Passion. Dedication. Confidence. Most entrepreneurs exhibit these three key personal attributes. One critical range of skills, however, separates those who succeed from those who don't.
"Poor management skills is the major factor for small business failures," says Sam Bruno, professor of marketing and director of UHCL's Small Business Institute program. "Yet, a little help from others and a strong commitment to overcoming obstacles can be the key ingredient in building a successful business."
The challenge of beating the odds is what drives Calvin Williams, developer of Kangaroo Soccer Headgear, to wholeheartedly dedicate himself to making the game of soccer safer for children.
Williams took up the gauntlet in the late 1990s after a casual conversation with some parents of soccer-playing children revealed concerns about headaches, blurred vision and ringing in the ears.
"It just stayed on my mind, so I started doing some research and making some calls," says Williams. "I discovered that unlike other contact sports, soccer players are not required to wear protective headgear. Basically, what we're doing throughout this country is cheering whenever a 16-ounce ball traveling 30 miles per hour hits a kid on the head. It doesn't make sense to me."
After years of research that included medical evidence, Williams saw a definite need for protective headgear for young soccer players. He developed prototypes constructed of cushioned foam material, and began his quest to change the U.S. Youth Soccer Association's game rules.
Williams, who recently attained a U.S. patent and foreign license for his helmet design, now chairs a committee for the American Society of Testing and Materials to set standards for soccer headgear.
Although he already had a successful 30-year track record as president of his own shopping center development company, Calvron Inc., Williams still needed some help in bringing some order and structure to his new venture. He turned to UHCL for that assistance.
The university's Small Business Institute (SBI), administered through the School of Business and Public Administration, is one of more than 500 institutes coordinated by universities and colleges throughout the United States. The program offers advanced business students the opportunity to perform in-depth management studies and make recommendations to small-business owners. Essentially, it provides students a practical training ground that supplements academic studies with real-world experience. To small-business owners, the program serves as a resource to enhance their competitive position in today's challenging business environment.
"This service is provided at no cost to the business owner," says Bruno. "Many small-business owners simply cannot afford to pay a consultant to come in and evaluate their business and make recommendations for improvements. Our students are performing a very important service that can have a major impact on individual businesses as well as our local economy."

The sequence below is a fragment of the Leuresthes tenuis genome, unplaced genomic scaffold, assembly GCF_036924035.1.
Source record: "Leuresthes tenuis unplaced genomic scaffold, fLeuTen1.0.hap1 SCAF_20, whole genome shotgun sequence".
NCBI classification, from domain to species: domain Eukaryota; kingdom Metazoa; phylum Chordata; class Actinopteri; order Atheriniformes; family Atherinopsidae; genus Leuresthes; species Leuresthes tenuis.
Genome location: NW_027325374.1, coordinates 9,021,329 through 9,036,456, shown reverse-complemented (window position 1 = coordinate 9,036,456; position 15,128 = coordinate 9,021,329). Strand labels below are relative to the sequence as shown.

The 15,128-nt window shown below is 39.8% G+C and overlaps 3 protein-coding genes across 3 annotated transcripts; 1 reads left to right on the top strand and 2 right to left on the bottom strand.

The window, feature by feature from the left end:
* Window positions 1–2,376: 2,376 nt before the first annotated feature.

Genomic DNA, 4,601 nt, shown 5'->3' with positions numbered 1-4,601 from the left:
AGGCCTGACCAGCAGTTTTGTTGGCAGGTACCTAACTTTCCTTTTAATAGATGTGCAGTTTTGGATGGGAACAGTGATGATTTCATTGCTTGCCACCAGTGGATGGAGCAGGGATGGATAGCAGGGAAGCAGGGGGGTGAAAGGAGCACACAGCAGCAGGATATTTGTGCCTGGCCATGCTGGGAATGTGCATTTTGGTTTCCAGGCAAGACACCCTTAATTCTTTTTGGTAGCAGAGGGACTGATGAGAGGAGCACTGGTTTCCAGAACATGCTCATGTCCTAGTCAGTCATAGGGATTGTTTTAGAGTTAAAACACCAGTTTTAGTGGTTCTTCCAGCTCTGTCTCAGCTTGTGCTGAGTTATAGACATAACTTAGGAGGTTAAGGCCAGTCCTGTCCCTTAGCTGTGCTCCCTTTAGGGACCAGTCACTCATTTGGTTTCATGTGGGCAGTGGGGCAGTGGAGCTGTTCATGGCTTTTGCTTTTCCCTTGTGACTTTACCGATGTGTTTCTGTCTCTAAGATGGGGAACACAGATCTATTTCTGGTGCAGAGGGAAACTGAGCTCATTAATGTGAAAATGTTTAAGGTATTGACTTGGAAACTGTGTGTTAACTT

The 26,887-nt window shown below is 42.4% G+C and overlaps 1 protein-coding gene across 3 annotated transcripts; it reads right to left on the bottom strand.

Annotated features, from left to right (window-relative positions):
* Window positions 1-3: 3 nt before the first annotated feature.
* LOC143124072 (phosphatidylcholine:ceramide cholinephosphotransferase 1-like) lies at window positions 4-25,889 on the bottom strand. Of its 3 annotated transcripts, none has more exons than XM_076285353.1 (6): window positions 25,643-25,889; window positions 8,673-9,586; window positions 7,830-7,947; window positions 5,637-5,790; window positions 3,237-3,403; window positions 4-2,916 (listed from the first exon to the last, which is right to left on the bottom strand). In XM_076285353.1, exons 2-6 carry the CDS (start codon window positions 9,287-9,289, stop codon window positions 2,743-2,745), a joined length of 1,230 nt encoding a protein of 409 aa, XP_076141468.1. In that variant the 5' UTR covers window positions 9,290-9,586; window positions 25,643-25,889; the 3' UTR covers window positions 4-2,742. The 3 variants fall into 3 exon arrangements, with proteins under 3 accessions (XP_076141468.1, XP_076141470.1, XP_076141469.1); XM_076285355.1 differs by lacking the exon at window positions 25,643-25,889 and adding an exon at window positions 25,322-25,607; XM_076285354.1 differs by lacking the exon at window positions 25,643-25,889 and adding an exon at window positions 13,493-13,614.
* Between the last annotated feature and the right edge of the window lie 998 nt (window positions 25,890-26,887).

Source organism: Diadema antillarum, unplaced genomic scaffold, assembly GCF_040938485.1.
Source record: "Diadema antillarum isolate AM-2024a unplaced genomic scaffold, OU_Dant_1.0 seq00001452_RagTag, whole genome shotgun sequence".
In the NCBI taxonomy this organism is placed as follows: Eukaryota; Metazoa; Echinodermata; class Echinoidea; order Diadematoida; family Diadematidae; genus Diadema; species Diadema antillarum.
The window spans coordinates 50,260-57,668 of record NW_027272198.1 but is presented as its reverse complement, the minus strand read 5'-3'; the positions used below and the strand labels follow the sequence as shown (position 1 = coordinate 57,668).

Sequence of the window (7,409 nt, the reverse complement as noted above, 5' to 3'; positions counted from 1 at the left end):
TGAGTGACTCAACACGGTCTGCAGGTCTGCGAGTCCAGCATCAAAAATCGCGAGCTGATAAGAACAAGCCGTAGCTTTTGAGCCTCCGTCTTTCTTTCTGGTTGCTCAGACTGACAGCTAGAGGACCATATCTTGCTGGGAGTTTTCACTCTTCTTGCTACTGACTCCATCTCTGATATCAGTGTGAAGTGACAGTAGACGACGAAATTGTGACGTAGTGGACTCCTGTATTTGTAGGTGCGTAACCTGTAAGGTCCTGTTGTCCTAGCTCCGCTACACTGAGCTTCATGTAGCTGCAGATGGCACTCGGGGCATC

In spring 2001, UHCL graduate students Saul Galarza and Khalid Al-gazzawi helped Williams by developing a marketing plan and researching business records management software.
"The UHCL program was very beneficial," says Williams. "Saul and Khalid offered fresh ideas from an objective perspective. They pointed out both strengths and weaknesses, so it wasn't all one-sided."
Galarza and Al-gazzawi enjoyed the experience and, as business students, felt the project offered invaluable lessons and experience. Furthermore, both students share Williams entrepreneurial spirit. Al-gazzawi, currently pursuing his master of business administration, already has his own business, a coffee shop in the Clear Lake area. He started it during the same semester he worked with Williams.
"It was a crazy time for him, but both he and Saul still came through on the project," notes Williams.
Galarza, studying for a master's degree in management information systems, plans to one day fulfill his lifelong dream of opening his own business.
"This particular class allowed me, for the first time ever, to actually apply my knowledge to a real-world case. I was able to put theory into practice," says Galarza.
That hands-on experience will be critical one day for Galarza and others who share his dream. According to studies conducted by the U.S. Small Business Administration, more than 50 percent of new businesses close within five years. Those small businesses that survive, however, represent more than 99 percent of all employers and provide about 75 percent of net new jobs across the country.
"To succeed, your heart has to be in it," says Williams, who continues to refine the design of his soccer headgear. "For me, the most rewarding aspect is the challenge. And, this is a challenge that doesn't go away. The game of soccer is gaining popularity. There's a need there, and I want to make sure it's met. Also, persistence pays off. You have to believe that if it doesn't happen this year or next year, it will eventually happen. In five to 10 years, kids will be wearing headgear - mine or someone else's."
Entrepreneurs should also have the visionary skills to dream on a large scale.
"This," says Williams of his small one-room office, "is world headquarters for Kangaroo Soccer Headgear."
Since UHCL began its Small Business Institute program in 1975, students have assisted more than 500 businesses gain a competitive advantage.
Clients from the small-business community in the Houston-Galveston area include Bluebonnet Landscaping Services, The Dance Academy, ProDefense, Clifton Automobile Restoration Service, Events International, Study Smart Inc., Awards of Distinction, and Coastal Alloys Inc.
For more information, call 281-283-3122.
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